Norwegians curious about how horsemeat tastes have suddenly sparked a sharp rise in demand for it at local butcher shops, despite, or perhaps because of, the scandal surrounding the horsemeat found in frozen processed food lately.
“We’re surprised that sales have increased because of a scandal, but it’s just fine for us,” Ole Jacob Erdal, who heads the butcher shop Slakterhuset in Oslo’s popular new food market Mathallen, told newspaper Aftenposten this week.
‘Tender and sweet’
He said customers have been curious about how horsemeat looks and tastes. “I tell them that the meat is very tender and a bit sweeter than beef,” Erdal said.
Strøm-Larsen, one of Oslo’s best-known meat shops in the Torshov district, also has reported a jump in demand for horsemeat. “Now that there’s been so much attention around it, customers are coming in who said they’d forgotten it existed, and new customers are streaming in, too” Alf Strøm-Larsen told Aftenposten. He ordered an extra delivery before the weekend, to make sure he had enough on hand to meet demand.
Andreas Viestad, who owns the restaurant St Lars at Bislett that specializes in meat, says a horsemeat tartar is the most popular appetizer on the menu. He stresses that the scandal “wasn’t so much about horsemeat as it was that folks had been fooled.”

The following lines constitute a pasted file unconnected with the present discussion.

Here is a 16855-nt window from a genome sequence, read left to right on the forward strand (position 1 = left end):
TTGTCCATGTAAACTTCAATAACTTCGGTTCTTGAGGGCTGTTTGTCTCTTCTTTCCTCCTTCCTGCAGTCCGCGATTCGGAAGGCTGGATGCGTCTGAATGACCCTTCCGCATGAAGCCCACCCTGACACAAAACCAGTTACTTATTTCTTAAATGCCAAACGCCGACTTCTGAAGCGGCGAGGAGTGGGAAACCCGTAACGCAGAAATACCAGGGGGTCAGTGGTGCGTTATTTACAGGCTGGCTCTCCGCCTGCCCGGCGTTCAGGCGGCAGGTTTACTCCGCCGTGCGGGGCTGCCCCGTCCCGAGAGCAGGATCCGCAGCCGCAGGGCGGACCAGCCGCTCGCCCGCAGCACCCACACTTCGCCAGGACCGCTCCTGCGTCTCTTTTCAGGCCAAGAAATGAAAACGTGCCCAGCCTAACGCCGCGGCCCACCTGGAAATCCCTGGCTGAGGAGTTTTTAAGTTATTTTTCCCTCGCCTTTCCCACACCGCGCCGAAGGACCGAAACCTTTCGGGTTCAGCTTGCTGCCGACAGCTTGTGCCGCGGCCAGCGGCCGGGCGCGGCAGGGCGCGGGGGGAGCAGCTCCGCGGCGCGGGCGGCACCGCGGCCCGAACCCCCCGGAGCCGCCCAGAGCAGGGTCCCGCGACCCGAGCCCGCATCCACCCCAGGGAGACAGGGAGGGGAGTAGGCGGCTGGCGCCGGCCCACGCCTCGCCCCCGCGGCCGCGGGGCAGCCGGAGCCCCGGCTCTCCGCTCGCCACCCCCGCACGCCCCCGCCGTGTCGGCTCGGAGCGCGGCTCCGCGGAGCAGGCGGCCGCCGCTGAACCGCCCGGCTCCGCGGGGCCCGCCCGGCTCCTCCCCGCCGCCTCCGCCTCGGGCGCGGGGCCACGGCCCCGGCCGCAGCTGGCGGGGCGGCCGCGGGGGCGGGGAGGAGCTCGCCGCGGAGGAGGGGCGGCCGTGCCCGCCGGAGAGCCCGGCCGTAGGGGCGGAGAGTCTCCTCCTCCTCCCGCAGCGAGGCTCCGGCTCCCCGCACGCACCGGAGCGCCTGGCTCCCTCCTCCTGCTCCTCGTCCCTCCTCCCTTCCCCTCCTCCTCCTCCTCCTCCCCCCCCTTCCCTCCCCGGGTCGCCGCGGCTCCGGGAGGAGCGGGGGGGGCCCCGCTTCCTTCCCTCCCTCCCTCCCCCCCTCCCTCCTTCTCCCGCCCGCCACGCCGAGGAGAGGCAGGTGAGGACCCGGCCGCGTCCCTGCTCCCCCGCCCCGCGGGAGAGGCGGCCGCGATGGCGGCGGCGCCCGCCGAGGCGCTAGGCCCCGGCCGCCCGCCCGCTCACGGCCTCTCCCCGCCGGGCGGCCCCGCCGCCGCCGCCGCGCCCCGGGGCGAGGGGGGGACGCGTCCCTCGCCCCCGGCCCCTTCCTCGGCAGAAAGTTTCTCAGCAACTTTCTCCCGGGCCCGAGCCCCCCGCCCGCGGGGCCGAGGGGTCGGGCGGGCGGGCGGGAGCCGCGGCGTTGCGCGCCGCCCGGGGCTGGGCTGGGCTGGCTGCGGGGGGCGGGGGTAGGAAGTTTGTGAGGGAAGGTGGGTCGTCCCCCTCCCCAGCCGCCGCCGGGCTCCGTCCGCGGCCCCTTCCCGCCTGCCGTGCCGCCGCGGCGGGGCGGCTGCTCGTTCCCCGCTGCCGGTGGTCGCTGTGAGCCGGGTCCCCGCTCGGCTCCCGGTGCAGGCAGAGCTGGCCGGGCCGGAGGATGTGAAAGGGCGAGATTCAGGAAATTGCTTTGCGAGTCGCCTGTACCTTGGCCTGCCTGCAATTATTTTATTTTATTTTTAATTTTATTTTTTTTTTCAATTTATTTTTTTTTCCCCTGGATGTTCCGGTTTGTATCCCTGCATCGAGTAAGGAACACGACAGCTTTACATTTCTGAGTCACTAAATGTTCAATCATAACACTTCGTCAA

Veggie interest up, too
Last week’s horsemeat scandal also is linked to increased interest in vegetarian meals, according to Norsk Vegetarforening, a national organization for vegetarians. Traffic to the group’s website rose 40 percent last week, and there’s been a 25 percent increase in the number of people contacting the organization, compared to February of last year. “There must be a connection with the horsemeat scandal going on in Europe,” Pål Thorbjørnsen, information chief for the group, told news bureau NTB.
Meanwhile, the local farmers’ lobby was crediting Norway’s high protectionist tariffs for keeping IKEA meatballs that were found to contain horsemeat out of the country. The tariffs on the meatballs produced in Sweden were so high, according to farmers’ group Bondelaget, that IKEA Norge produces its meatballs with Norwegian meat at a plant in Stavanger. An IKEA spokeswoman said IKEA’s supplier had guaranteed they were free of horsemeat.
Views and News from Norway/Nina Berglund
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